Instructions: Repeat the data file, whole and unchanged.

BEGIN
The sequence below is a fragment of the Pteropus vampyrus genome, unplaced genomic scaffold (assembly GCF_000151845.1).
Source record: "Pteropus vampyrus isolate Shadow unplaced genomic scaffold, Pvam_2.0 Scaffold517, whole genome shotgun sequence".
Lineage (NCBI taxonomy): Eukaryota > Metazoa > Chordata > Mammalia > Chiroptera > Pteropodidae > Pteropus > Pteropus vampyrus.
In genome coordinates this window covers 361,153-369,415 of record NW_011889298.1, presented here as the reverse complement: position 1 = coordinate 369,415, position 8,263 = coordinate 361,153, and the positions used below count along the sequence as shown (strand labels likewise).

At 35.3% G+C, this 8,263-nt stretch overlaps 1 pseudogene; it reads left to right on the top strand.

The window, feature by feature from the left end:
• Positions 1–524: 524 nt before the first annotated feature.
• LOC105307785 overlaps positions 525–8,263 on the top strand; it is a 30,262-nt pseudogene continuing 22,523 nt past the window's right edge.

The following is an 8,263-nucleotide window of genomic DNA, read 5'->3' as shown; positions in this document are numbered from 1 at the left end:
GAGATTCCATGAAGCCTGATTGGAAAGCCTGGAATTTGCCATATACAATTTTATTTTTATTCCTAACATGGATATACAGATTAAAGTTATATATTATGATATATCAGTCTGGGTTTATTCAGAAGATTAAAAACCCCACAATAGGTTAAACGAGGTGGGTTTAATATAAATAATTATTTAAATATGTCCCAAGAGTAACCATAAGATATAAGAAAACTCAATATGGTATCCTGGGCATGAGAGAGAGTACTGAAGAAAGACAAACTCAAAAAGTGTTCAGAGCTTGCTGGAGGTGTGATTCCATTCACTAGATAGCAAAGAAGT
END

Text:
The sequence below is a fragment of the Pteropus vampyrus genome, unplaced genomic scaffold (assembly GCF_000151845.1).
Source record: "Pteropus vampyrus isolate Shadow unplaced genomic scaffold, Pvam_2.0 Scaffold517, whole genome shotgun sequence".
Lineage (NCBI taxonomy): Eukaryota > Metazoa > Chordata > Mammalia > Chiroptera > Pteropodidae > Pteropus > Pteropus vampyrus.
In genome coordinates this window covers 361,153-369,415 of record NW_011889298.1, presented here as the reverse complement: position 1 = coordinate 369,415, position 8,263 = coordinate 361,153, and the positions used below count along the sequence as shown (strand labels likewise).

At 35.3% G+C, this 8,263-nt stretch overlaps 1 pseudogene; it reads left to right on the top strand.

The window, feature by feature from the left end:
• Positions 1–524: 524 nt before the first annotated feature.
• LOC105307785 overlaps positions 525–8,263 on the top strand; it is a 30,262-nt pseudogene continuing 22,523 nt past the window's right edge.

The following is an 8,263-nucleotide window of genomic DNA, read 5'->3' as shown; positions in this document are numbered from 1 at the left end:
GAGATTCCATGAAGCCTGATTGGAAAGCCTGGAATTTGCCATATACAATTTTATTTTTATTCCTAACATGGATATACAGATTAAAGTTATATATTATGATATATCAGTCTGGGTTTATTCAGAAGATTAAAAACCCCACAATAGGTTAAACGAGGTGGGTTTAATATAAATAATTATTTAAATATGTCCCAAGAGTAACCATAAGATATAAGAAAACTCAATATGGTATCCTGGGCATGAGAGAGAGTACTGAAGAAAGACAAACTCAAAAAGTGTTCAGAGCTTGCTGGAGGTGTGATTCCATTCACTAGATAGCAAAGAAGT